MAXWELL:  This time, the river and its fans win

8/5/1998- Printed in the EDITORIAL section of the St Petersburg Times Newspaper


The Timucaun Indians called it “Welaka,” or “River of Lakes.” We moderns call it the St. Johns River. To have lived near the St. Johns and played in it is to love it. My friends and I spent much of our childhood, during the 1950s and early 1960s, canoeing, kayaking and fishing the St. Johns, some of its many tributaries and several of the lakes into which it dumps.

As a native Floridian, I am thrilled that Congress has designated the St. Johns an American Heritage River. Only 13 other rivers nationwide were so designated, the St. Johns the only one in the Sunshine State.

The announcement brought back many memories, reminding me of the St. Johns’ primitive beauty. In Crescent City, where I spent many happy years as a boy, Lake Crescent was one of my playgrounds. A huge body of water by any standard, it is connected to the St. Johns by a tributary that winds through central Putnam County.

A few miles west of Crescent City lies the small town of Welaka. Here, we found the real thing, the St. Johns River itself, its blackish water reflecting the trees on its banks, bream and bass leaping in the sunlight.

At the main dock, my friends and I would launch our canoes and kayaks and paddle north _ “up the river,” as we called it. We learned from old-timers that the St. Johns is one of a few rivers in the country that flows north.

On a few stretches, the banks were as magnificent as they had been when John James Audubon described them in his 1834 Ornithological Biography. “Myriads of Cormorants covered the face of the waters, and over it Fish-Crows innumerable were already arriving from their distant roosts,” he wrote. “Now, amid the tall pines of the forest, the sun’s rays began to force their way, and as the dense mists dissolved in the atmosphere, the bright luminary at length shone forth.”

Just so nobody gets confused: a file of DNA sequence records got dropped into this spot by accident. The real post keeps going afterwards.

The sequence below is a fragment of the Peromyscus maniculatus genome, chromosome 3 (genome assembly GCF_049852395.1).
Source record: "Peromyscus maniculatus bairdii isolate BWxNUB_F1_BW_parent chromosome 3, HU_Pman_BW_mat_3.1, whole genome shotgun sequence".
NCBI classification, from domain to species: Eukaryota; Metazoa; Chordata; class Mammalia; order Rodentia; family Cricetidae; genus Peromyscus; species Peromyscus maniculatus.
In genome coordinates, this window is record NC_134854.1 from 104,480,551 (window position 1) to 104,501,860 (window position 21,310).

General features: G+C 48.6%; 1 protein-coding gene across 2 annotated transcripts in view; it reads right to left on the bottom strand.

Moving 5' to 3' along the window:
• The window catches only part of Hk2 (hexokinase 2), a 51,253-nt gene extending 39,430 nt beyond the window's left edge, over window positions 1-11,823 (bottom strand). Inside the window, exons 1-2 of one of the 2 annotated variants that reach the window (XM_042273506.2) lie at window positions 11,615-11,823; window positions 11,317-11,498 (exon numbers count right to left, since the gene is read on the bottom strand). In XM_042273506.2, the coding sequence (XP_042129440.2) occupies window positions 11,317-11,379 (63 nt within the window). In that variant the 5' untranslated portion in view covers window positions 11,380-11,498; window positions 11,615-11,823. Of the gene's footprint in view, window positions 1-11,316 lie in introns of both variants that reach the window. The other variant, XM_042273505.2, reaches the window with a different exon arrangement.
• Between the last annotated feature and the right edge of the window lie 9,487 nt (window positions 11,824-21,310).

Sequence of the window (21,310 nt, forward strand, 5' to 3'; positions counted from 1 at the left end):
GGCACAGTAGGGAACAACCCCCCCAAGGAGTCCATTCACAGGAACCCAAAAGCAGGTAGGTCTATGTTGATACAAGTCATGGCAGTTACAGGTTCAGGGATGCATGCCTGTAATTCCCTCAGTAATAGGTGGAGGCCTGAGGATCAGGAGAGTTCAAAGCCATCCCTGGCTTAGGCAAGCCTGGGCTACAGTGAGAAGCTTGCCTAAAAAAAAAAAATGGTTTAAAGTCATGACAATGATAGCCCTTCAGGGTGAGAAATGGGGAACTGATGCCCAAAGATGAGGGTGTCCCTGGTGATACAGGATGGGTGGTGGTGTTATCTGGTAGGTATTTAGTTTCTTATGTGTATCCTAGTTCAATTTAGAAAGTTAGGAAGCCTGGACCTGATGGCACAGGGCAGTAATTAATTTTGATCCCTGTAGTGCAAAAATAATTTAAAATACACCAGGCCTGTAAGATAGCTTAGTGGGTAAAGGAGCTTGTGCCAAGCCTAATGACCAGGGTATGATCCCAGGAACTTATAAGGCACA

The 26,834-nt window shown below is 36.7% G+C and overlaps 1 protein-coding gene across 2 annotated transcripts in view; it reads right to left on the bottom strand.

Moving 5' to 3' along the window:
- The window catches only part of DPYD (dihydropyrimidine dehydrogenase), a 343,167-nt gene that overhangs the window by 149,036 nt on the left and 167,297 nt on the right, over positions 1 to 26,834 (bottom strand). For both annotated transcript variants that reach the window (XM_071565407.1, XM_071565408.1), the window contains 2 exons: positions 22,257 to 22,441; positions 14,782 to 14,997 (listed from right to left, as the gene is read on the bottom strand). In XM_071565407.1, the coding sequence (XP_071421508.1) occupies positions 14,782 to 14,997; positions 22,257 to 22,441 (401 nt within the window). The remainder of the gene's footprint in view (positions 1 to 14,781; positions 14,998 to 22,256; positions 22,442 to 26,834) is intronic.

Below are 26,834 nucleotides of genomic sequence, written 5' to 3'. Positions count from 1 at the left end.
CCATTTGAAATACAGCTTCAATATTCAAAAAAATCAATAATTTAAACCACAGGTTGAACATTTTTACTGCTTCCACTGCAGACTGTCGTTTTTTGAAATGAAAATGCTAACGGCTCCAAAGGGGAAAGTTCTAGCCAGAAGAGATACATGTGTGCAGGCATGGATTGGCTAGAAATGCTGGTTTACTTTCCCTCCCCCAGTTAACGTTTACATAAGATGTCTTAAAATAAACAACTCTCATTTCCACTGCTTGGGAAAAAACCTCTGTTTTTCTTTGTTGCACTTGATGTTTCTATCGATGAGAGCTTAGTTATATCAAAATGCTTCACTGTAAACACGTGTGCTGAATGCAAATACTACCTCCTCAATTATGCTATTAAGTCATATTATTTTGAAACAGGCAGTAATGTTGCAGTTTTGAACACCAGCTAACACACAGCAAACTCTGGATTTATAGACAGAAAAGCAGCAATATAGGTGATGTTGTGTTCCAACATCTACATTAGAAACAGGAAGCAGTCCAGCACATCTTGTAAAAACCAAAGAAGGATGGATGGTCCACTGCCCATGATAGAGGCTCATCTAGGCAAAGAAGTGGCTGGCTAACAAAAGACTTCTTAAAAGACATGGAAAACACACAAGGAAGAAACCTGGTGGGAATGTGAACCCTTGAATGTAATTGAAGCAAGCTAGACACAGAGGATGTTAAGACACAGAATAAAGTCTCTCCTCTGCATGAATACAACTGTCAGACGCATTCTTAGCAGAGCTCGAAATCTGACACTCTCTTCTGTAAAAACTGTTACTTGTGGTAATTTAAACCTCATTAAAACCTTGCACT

Harriet Beecher Stowe, who owned a farm on the river, also immortalized the St. Johns’ beauty in her writing. Another notable, botanist William Bartram, thought that Welaka Springs was one of the most beautiful places on earth.

The St. Johns’ heritage designation is a personal and a political coup for Jacksonville Mayor John Delaney, a certified river rat, who white-water rafts, hikes and camps along the 310-mile long river, the northern portion of which snakes through the heart of his city. Republican Delaney had to battle heavy-hitters in his own party, such as Cliff Stearns, Tillie Fowler and Dave Weldon, who tried to kill the proposal in Washington.

Their reasoning? The heritage designation would ban development on the river’s banks. State Rep. George Albright of Ocala and other Republicans in the pockets of developers threatened lawsuits and made fools of themselves during meetings. Ostensibly defending “property rights,” they called Environmental Protection Agency officials “Communists,” arguing that EPA chief Carol Browner wanted to hand the river over to the United Nations.

Florida Times-Union columnist Ron Littlepage aptly summed up the tawdry truth: “Let’s be honest here. This isn’t about property rights. It’s about development rights, the health of the river be damned.”

The American Heritage River designation is more than symbolism. It means that the St. Johns will be eligible for federal preservation and cleanup funding. A “navigator,” a full-time federal employee, will work closely with towns along the river’s banks and assist officials applying for appropriate federal grants.

Delaney’s victory is one for all Floridians who care about the environment, but it is especially significant to residents along the river because its health will improve immediately. Already, the Jacksonville municipal government has allocated $260-million to clean up the heavily polluted basin. And “Operation River Rat,” a sting operation, has nabbed nearly three dozen people for dumping toxins into the St. Johns.

For lovers of the river, Steve Mihalovits, a Jacksonville Beach information systems specialist, has set up an excellent Web site on the St. Johns at I consulted the site for this column, and found it valuable. Mihalovits truly grasps the river’s meaning. “The St. Johns River,” he said, “is as important to North Florida as the Everglades are to South Florida.”

True. But my concern is this: Will our next governor _ Jeb Bush or Buddy MacKay _ support people like Delaney and Mihalovits and environmentalists who know the difference between property rights and development rights when our irreplaceable environmental treasures are at stake?